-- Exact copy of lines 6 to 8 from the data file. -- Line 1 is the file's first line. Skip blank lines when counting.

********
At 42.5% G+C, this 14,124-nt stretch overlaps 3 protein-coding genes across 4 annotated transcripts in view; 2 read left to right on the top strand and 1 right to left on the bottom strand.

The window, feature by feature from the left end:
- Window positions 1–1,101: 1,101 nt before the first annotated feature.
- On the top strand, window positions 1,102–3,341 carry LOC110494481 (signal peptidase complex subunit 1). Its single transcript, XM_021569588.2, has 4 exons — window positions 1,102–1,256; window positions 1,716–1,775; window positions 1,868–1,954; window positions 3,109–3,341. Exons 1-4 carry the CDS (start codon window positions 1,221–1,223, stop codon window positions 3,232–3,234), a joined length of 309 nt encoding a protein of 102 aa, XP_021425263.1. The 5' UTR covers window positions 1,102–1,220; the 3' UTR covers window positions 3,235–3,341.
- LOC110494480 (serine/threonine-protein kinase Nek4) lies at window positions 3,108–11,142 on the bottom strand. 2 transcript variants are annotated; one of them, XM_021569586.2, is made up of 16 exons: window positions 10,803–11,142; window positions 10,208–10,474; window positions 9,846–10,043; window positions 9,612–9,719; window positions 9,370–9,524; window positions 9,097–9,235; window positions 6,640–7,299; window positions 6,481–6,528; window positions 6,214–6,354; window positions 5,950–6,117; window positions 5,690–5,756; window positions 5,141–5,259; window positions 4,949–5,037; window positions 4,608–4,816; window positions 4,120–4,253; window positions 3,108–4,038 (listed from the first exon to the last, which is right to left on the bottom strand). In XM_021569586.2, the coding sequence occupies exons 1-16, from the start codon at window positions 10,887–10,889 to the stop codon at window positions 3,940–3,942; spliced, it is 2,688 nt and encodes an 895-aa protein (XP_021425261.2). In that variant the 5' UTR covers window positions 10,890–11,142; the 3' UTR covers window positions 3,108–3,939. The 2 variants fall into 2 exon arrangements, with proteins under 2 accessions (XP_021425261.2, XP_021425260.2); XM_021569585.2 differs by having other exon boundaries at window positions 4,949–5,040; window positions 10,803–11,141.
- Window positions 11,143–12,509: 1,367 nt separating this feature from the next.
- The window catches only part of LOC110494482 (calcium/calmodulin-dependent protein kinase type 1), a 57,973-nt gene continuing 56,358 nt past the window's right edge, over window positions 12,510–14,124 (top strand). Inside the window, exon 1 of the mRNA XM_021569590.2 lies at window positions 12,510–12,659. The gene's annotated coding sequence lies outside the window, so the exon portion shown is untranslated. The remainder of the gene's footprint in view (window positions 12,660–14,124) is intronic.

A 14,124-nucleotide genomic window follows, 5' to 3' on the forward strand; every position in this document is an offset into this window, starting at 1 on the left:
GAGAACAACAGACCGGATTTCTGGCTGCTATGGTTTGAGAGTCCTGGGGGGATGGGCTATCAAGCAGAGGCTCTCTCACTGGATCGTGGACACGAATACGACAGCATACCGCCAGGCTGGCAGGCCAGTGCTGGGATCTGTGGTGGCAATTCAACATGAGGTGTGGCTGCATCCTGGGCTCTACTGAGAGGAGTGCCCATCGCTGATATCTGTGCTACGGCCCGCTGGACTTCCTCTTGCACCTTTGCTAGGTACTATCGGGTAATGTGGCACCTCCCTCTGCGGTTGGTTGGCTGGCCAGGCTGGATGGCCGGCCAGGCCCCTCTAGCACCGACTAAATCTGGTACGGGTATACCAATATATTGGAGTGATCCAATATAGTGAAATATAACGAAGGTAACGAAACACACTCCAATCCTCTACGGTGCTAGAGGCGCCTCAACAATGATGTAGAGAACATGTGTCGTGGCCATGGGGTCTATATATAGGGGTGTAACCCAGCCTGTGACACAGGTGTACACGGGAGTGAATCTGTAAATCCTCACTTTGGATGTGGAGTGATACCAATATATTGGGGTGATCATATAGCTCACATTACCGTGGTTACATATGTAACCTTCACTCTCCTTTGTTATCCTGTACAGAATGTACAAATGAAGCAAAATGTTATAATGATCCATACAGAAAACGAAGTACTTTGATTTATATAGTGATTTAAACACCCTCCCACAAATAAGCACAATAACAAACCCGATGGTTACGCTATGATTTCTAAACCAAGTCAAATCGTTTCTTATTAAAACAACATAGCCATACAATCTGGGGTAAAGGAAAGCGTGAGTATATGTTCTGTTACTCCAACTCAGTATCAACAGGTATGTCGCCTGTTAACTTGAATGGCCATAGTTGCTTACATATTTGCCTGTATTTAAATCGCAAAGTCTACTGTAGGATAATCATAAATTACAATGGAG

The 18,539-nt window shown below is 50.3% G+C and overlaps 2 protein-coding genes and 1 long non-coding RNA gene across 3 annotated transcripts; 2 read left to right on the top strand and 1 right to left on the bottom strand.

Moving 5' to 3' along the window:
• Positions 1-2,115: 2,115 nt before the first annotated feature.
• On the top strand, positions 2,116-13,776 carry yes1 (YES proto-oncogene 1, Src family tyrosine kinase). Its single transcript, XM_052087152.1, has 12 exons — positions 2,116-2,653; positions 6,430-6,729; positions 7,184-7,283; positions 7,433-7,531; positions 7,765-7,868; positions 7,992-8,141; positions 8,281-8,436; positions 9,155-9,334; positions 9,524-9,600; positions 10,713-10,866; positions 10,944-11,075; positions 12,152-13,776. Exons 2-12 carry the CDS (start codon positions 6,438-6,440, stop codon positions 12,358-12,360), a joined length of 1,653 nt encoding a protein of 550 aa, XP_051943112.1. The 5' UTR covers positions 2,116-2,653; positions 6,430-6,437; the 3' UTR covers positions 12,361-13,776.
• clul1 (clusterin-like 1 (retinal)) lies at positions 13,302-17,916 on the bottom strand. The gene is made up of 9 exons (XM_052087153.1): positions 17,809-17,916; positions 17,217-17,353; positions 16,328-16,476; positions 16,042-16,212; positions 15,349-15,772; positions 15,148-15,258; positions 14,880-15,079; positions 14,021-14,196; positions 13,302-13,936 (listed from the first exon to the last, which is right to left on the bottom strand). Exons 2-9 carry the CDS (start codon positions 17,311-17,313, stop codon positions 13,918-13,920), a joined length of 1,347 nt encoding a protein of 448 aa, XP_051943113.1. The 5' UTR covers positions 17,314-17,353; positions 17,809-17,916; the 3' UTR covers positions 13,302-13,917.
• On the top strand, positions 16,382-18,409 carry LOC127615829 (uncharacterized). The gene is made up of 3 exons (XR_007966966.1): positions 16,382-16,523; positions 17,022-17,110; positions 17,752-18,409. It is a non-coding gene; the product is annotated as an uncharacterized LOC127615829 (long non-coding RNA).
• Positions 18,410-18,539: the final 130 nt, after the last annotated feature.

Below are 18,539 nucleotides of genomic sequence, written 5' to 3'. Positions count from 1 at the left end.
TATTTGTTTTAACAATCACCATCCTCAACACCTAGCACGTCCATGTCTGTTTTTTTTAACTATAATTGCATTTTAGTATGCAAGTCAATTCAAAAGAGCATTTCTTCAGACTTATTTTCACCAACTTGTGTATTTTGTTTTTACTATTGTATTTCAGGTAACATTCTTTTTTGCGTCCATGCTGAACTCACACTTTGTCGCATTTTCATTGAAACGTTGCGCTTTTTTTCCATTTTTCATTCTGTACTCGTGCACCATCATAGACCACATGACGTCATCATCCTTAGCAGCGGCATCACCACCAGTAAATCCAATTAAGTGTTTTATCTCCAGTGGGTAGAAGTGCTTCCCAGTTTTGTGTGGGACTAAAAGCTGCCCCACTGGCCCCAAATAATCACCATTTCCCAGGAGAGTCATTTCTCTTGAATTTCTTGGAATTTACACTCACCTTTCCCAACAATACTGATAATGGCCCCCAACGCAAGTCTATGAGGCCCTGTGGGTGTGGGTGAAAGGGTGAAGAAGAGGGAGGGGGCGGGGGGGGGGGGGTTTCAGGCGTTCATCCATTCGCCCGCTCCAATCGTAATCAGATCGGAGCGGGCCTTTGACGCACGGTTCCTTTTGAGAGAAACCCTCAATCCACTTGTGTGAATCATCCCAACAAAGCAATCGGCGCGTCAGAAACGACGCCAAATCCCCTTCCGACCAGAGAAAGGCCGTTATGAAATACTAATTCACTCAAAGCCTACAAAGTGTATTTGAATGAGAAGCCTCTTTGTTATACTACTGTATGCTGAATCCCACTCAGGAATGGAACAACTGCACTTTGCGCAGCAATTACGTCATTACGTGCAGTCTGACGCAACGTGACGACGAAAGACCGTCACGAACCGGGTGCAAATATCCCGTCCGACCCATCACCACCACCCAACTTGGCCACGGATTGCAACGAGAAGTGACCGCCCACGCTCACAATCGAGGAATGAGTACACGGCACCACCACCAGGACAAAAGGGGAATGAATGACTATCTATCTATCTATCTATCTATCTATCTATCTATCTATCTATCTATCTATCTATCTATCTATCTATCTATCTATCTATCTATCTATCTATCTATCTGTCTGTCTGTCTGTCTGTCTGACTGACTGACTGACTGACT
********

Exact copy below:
- Window positions 11,143–12,509: 1,367 nt separating this feature from the next.
- The window catches only part of LOC110494482 (calcium/calmodulin-dependent protein kinase type 1), a 57,973-nt gene continuing 56,358 nt past the window's right edge, over window positions 12,510–14,124 (top strand). Inside the window, exon 1 of the mRNA XM_021569590.2 lies at window positions 12,510–12,659. The gene's annotated coding sequence lies outside the window, so the exon portion shown is untranslated. The remainder of the gene's footprint in view (window positions 12,660–14,124) is intronic.

A 14,124-nucleotide genomic window follows, 5' to 3' on the forward strand; every position in this document is an offset into this window, starting at 1 on the left: